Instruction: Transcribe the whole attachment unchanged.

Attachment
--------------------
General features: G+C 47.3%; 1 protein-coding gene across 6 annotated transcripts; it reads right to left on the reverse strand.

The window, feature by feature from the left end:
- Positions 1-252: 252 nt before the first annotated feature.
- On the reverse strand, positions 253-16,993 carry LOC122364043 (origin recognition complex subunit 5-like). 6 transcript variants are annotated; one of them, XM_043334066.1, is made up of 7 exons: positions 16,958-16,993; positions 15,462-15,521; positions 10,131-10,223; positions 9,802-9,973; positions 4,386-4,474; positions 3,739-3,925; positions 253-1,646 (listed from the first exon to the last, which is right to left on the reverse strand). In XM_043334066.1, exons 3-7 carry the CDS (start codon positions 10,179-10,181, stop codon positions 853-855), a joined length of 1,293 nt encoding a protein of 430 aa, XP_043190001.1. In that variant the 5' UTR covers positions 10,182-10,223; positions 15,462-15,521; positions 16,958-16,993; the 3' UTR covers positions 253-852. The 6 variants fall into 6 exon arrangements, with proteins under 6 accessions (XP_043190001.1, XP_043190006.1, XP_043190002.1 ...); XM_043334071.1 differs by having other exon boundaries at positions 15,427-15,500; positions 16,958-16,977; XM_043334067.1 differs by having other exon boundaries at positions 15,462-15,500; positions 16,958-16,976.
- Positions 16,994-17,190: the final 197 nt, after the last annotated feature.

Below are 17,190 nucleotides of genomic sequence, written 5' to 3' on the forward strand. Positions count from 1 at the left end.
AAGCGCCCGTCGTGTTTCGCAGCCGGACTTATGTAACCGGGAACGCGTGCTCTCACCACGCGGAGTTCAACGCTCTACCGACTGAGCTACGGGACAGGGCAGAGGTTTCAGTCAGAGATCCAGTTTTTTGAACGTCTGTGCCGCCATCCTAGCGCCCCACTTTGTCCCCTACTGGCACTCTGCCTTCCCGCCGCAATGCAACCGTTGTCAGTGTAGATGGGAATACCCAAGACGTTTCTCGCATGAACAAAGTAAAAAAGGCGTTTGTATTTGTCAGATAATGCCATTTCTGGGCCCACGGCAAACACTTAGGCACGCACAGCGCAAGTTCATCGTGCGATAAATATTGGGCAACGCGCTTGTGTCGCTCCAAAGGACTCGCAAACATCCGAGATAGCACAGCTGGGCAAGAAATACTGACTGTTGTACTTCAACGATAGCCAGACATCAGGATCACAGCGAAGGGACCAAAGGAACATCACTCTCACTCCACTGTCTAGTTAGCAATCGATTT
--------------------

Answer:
General features: G+C 47.3%; 1 protein-coding gene across 6 annotated transcripts; it reads right to left on the reverse strand.

The window, feature by feature from the left end:
- Positions 1-252: 252 nt before the first annotated feature.
- On the reverse strand, positions 253-16,993 carry LOC122364043 (origin recognition complex subunit 5-like). 6 transcript variants are annotated; one of them, XM_043334066.1, is made up of 7 exons: positions 16,958-16,993; positions 15,462-15,521; positions 10,131-10,223; positions 9,802-9,973; positions 4,386-4,474; positions 3,739-3,925; positions 253-1,646 (listed from the first exon to the last, which is right to left on the reverse strand). In XM_043334066.1, exons 3-7 carry the CDS (start codon positions 10,179-10,181, stop codon positions 853-855), a joined length of 1,293 nt encoding a protein of 430 aa, XP_043190001.1. In that variant the 5' UTR covers positions 10,182-10,223; positions 15,462-15,521; positions 16,958-16,993; the 3' UTR covers positions 253-852. The 6 variants fall into 6 exon arrangements, with proteins under 6 accessions (XP_043190001.1, XP_043190006.1, XP_043190002.1 ...); XM_043334071.1 differs by having other exon boundaries at positions 15,427-15,500; positions 16,958-16,977; XM_043334067.1 differs by having other exon boundaries at positions 15,462-15,500; positions 16,958-16,976.
- Positions 16,994-17,190: the final 197 nt, after the last annotated feature.

Below are 17,190 nucleotides of genomic sequence, written 5' to 3' on the forward strand. Positions count from 1 at the left end.
AAGCGCCCGTCGTGTTTCGCAGCCGGACTTATGTAACCGGGAACGCGTGCTCTCACCACGCGGAGTTCAACGCTCTACCGACTGAGCTACGGGACAGGGCAGAGGTTTCAGTCAGAGATCCAGTTTTTTGAACGTCTGTGCCGCCATCCTAGCGCCCCACTTTGTCCCCTACTGGCACTCTGCCTTCCCGCCGCAATGCAACCGTTGTCAGTGTAGATGGGAATACCCAAGACGTTTCTCGCATGAACAAAGTAAAAAAGGCGTTTGTATTTGTCAGATAATGCCATTTCTGGGCCCACGGCAAACACTTAGGCACGCACAGCGCAAGTTCATCGTGCGATAAATATTGGGCAACGCGCTTGTGTCGCTCCAAAGGACTCGCAAACATCCGAGATAGCACAGCTGGGCAAGAAATACTGACTGTTGTACTTCAACGATAGCCAGACATCAGGATCACAGCGAAGGGACCAAAGGAACATCACTCTCACTCCACTGTCTAGTTAGCAATCGATTT